Countdown to Earth Day

April 13, 2004

Image source: NOAA

Every spring a disturbing and frightening feature develops in the Gulf of Mexico off the coast of Louisiana and Texas. As nutrient-rich waters enter the Gulf from the Mississippi and Atchafalaya Rivers, they cause a tremendous “bloom” of algae along the coast. The rapid algae growth in turn uses up the available supply of oxygen in the water, forcing other creatures to flee or die. As the algae dies and sinks to the sea bottom, its decomposition uses up more oxygen, killing in the process any bottom-dwelling organisms -like shrimp. The greatly lowered oxygen conditions last until the fall when tropical storms and hurricanes mix the waters.

Scientists term this type of phenomenon an “hypoxia zone”. To local fishermen, it’s the Gulf of Mexico “Dead Zone”.

Seasonal hypoxic conditions in the Gulf were first recorded in the 1970s when the phenomenon occurred every two to three years. Then it became an annual event, and the zone of death kept expanding. Between 1985 and 1992, the zone averaged 3,200 square miles, officials said. Between 1993 and 2001, the area doubled to an average size of 6,200 square miles. In 2001, the zone reached a record size of 8,006 square miles, larger than the State of Massachusetts.

The cause of the Hypoxia Zone has been shown to be excessive fertilizer use throughout the Mississippi River Basin. The land area drained by the Mississippi contains 47% of the U.S. rural population, and 52% of its farms. Since the 1960s fertilizer use in the American heartland has increased by over two million metric tons per year. Over the same time period, the flow of the Mississippi has been increasingly confined to keep it from naturally flooding its banks - which would disperse its nutrient load.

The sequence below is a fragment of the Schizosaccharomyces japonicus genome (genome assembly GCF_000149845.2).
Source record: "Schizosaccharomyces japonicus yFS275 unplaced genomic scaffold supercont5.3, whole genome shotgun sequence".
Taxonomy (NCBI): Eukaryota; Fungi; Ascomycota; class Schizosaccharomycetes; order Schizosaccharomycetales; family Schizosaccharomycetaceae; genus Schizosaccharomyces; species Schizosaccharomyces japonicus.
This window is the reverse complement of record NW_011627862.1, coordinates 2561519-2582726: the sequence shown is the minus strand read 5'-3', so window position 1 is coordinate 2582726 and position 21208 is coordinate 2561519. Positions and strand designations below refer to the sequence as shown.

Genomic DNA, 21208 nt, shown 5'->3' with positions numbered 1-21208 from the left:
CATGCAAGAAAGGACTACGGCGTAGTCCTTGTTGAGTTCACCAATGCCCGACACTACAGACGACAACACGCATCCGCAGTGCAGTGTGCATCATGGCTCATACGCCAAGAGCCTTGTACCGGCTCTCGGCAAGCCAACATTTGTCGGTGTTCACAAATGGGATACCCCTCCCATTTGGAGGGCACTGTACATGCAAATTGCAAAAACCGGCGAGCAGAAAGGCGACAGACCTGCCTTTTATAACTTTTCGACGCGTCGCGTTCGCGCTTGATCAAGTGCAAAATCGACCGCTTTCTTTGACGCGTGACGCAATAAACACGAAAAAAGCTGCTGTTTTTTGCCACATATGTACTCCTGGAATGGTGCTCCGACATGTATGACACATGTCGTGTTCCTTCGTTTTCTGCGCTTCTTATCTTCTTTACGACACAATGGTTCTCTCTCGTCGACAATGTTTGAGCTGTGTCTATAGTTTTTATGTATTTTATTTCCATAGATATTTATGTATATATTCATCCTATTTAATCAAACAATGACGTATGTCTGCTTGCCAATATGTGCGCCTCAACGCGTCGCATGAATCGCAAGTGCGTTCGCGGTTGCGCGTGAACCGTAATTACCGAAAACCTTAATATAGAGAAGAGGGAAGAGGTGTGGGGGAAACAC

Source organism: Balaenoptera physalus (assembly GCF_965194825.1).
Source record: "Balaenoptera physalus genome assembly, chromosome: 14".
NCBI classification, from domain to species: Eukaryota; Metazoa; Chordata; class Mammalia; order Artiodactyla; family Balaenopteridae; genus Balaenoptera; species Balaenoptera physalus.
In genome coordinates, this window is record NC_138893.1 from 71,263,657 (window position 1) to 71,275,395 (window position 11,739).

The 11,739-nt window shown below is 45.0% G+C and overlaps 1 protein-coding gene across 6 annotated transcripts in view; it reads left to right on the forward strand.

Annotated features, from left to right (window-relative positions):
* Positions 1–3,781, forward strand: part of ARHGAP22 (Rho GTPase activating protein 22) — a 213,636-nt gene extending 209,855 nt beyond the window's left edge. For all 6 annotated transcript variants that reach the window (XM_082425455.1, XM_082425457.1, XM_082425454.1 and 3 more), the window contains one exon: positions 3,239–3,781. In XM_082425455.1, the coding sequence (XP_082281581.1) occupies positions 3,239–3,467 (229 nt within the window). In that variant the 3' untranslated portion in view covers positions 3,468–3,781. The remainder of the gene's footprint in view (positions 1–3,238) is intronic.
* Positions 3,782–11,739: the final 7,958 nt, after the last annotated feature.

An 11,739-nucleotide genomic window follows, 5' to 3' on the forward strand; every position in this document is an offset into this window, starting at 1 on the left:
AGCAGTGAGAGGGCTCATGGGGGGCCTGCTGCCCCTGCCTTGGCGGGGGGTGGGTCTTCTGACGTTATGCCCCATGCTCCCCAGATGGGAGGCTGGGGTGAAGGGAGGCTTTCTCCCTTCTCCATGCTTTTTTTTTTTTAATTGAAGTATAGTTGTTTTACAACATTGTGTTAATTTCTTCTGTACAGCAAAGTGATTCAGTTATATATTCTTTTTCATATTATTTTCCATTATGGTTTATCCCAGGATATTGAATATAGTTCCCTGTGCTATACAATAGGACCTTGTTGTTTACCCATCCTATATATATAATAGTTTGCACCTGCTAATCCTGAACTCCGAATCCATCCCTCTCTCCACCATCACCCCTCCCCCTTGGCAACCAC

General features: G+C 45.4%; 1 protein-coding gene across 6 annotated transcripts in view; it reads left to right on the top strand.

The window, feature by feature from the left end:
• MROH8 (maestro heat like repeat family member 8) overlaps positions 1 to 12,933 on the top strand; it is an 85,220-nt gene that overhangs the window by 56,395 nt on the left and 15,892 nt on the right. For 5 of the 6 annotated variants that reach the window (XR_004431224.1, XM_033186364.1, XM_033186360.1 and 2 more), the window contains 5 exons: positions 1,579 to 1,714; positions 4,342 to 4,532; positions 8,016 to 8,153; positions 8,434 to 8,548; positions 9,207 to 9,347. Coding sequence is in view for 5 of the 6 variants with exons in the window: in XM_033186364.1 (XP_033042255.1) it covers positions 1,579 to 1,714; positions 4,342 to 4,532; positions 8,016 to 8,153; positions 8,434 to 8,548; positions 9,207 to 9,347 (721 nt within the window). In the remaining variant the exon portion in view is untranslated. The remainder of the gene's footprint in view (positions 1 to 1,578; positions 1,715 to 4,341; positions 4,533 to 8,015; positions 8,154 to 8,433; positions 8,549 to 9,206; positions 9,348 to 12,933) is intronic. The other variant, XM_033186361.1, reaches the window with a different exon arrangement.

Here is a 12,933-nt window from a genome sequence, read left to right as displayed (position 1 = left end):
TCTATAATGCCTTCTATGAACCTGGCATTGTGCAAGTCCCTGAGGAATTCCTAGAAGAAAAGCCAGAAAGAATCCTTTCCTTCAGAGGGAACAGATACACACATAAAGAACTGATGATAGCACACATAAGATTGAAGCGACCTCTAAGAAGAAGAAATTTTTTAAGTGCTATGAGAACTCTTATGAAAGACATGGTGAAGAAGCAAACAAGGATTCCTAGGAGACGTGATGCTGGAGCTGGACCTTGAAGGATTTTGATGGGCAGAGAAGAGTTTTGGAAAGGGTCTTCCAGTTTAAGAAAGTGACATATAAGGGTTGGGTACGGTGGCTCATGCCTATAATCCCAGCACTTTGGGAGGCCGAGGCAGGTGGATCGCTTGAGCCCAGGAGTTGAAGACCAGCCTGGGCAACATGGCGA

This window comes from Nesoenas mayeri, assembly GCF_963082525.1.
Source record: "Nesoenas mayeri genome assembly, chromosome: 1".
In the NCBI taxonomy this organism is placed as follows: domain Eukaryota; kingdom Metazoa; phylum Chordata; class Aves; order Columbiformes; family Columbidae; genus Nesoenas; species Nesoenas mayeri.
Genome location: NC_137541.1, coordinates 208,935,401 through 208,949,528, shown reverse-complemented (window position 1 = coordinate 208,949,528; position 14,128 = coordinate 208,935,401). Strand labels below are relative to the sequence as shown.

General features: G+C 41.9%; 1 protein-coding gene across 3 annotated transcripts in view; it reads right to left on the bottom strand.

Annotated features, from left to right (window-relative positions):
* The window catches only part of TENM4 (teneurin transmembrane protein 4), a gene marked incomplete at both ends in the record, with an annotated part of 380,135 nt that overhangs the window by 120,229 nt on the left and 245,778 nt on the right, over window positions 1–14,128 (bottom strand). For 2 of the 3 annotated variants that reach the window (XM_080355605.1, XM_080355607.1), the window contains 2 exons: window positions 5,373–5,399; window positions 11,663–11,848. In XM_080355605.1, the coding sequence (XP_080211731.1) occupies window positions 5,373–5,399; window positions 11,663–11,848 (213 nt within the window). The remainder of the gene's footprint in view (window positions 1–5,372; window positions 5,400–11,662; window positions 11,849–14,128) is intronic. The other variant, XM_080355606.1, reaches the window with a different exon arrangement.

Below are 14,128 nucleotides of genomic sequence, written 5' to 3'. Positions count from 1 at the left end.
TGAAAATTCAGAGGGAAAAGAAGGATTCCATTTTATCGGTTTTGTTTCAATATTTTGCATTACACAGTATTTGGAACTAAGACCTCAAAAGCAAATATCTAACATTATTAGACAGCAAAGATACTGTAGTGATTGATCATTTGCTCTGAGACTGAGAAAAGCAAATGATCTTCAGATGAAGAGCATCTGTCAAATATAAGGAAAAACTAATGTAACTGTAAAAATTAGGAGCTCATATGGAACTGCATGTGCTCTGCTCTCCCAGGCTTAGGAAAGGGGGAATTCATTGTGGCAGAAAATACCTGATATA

How do you correct a situation that has such dire consequences, but for which th cause is so dispersed? One of the most difficult problems has been convincing farmers in Iowa and Illinois that their agricultural practices are causing the destruction of an ecosystem and a fisheries economy a thousand miles away.

Progress is being made, however, as the states within the Mississippi Basin work together and with the Federal Government on a plan to control the timing, amount and methods of fertilizer application by farmers in the region. In 2003, the measured Hypoxia Zone had shrunk to 3,300 square miles. Such controls will have local benefits as well in reducing the amount of farm chemicals which have contaminated major sections of drinking water aquifers in several states.

A nice multi-media tutorial on the Hypoxia Zone is available from the Science museum of Minnesota at:

CENR. 2000. Integrated Assessment of Hypoxia in the Northern Gulf of Mexico. National Science and Technology Council Committee on Environment and Natural Resources, Washington, DC. is available online at:

Get more information about the U.S. EPA’s program to improve the water quality in the Mississippi River basin and the Gulf of Mexico at: